Angels of Mercy

Featured Story

As important as the messengers, were the Red Cross dogs, who were equipped with first aid in saddlebags and wore vests bearing a red cross.They saved thousands, on both sides. One dog named Prusco was said to have located more than 100 wounded men after a single battle.

Their training gave them specific skills, but also encouraged them to think for themselves. The dogs were trained to bring the wounded man’s cap or helmet back to the trench, and then lead medics to their fallen comrade. But often the soldier had lost his cap, or his helmet was fastened too tightly under his chin for the dog to remove it. Then, the dog would have to use his initiative and pick a different item, anything that could be used to make the point: “Wounded man! Send help!” Michael, a French Red Cross dog, made headlines with one decision he made. After a sweep of a battlefield, Michael returned, carrying the glove of a wounded soldier, identified by the newspapers only as Henri. “He could scarcely wait for the attendants to bring a litter before he started off again, his great intelligent eyes imploring them to hurry.”

Michael led them to a remote part of the field, where they found Henri, “lying still and cold.” After a hasty exam, they decided Henri was dead and hurried back to their trench without him.

The dog refused to accept the doctor’s decision, and returned again and again for assistance. When he was ignored, Michael disappeared. Late that night, by the light of a full moon, a French guard noticed an odd movement. “Not 20 feet away, creeping slowly toward the trenches, but halting abruptly every minute, was a large, dark object.” His rifle raised and ready, the Frenchman crept up on the odd form, then cried out, “Michael!” The dog had come back, with a battlefield souvenir no one could ignore. “Behind him, parts of his uniform literally torn away by the dog’s teeth, lay Henri, dragged from the battlefield, inch by inch, by the devoted animal. Miracle of miracles, the boy was breathing.” Henri was whisked to a hospital, and eventually recovered. Many other dogs earned their keep, and the admiration of their two-footed comrades, by taking on jobs no one else wanted.

Chief among these was rat catcher. Huge, disgusting rodents figure prominently in all accounts of trench warfare. “The rats here are particularly repulsive, they are so fat—the kind we call corpse rats,” wrote Erich Maria Remarque in All Quiet on the Western Front. “They have shocking, evil, naked faces, and it is nauseating to see their long, nude tails.”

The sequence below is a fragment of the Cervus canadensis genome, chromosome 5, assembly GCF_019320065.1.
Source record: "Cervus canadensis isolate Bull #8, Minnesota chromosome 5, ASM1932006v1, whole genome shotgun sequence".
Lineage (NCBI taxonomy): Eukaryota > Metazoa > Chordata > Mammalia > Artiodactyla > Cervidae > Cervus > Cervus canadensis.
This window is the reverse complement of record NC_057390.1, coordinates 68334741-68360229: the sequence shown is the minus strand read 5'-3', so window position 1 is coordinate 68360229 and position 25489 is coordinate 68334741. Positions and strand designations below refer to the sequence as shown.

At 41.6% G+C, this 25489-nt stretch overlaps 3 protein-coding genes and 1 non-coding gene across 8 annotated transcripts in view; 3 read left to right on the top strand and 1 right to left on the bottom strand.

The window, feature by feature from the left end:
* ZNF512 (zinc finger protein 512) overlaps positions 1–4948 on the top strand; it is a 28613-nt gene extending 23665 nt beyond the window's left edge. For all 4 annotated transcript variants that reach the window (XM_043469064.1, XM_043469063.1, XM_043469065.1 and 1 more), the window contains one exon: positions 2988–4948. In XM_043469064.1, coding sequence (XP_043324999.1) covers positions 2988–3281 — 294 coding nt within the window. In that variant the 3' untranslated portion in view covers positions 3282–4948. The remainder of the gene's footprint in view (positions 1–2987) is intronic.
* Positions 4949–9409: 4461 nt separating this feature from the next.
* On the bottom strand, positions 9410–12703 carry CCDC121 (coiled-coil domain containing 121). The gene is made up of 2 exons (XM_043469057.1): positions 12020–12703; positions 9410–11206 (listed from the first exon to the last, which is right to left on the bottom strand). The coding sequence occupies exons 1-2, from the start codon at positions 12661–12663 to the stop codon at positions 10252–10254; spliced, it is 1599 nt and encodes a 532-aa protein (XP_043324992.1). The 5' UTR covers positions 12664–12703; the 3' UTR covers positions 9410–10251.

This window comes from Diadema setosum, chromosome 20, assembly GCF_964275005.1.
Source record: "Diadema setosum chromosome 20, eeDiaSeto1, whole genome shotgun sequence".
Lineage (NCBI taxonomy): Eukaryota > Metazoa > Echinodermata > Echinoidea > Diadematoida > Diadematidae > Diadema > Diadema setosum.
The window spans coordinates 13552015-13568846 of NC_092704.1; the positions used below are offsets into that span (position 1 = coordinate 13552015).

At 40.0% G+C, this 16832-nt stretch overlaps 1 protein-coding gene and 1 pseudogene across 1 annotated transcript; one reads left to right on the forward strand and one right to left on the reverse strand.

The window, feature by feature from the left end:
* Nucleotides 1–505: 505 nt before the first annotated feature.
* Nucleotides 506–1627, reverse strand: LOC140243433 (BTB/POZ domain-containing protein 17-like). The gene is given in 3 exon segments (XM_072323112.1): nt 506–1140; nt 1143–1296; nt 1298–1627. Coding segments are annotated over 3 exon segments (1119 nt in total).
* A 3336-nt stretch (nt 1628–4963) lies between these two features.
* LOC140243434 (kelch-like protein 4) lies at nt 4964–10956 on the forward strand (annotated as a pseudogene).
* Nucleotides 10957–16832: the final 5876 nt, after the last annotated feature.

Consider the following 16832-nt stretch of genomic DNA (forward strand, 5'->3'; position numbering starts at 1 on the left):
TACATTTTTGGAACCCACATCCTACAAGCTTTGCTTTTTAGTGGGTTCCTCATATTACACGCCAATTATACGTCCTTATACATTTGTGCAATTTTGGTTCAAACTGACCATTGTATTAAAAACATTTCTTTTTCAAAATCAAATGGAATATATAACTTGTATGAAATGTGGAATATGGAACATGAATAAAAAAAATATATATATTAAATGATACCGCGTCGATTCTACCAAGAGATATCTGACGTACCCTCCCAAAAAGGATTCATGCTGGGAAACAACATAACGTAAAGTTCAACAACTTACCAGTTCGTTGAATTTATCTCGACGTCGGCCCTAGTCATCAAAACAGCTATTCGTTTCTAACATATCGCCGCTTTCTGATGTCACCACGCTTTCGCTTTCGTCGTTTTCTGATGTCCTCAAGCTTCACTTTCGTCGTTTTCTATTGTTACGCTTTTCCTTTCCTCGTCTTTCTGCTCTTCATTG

Soldiers tried everything to get rid of them, but the trenches were prime breeding ground for such vermin.

One widely repeated story tells of some soldiers who brought in a cat to solve the problem. By morning, all that was left was the unfortunate feline’s tail.

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What kind of records does the facility keep?

Hartsdale records are maintained on a network of eight computers. All burials and cremations are entered on a daily basis. All burial plots indicate the owner’s name and address, the pet’s name, type of care (perpetual or annual) type of flower care (perpetual or annual), plot size, monument information, etc. With respect to cremations all individual cremations include the cremation number, owner’s name and address, pet’s name, attending veterinarian or clinic, date of cremation, date pet’s remains returned, etc. In addition the cemetery maintains copies of burial right certificates, cremation certificates and pet records.

How can I be sure that I am getting my own pet's remains back?

As indicated above the pet holder can always make arrangements to be at Hartsdale for the cremation. However if the owner cannot be present they can be assured that the staff at Hartsdale takes great care in assuring that the pet owner gets the correct ashes back. They accomplish this by verifying/checking the paperwork that is generated from the specific description, case number if applicable, owners name and pets name. This is done at a minimum of three times and the cremation itself is then witnessed by two of our staff.

Can I witness the commencement of the cremation process?

Yes. Hartsdale has what is termed a witnessed cremation. What this entails is that the pet holder makes an appointment to be at Hartsdale at a specific time and date. Upon arriving, for their appointment the pet is placed into a temporary casket and the pet holder is able to spend time with the pet in our viewing room. When the pet owner is ready they may then follow the pet to the crematory and witness the pet going into the unit. Then when the cremation process is complete, normally between 1½ to 3 hours depending on the size of the pet, the pet holder leaves with the cremains.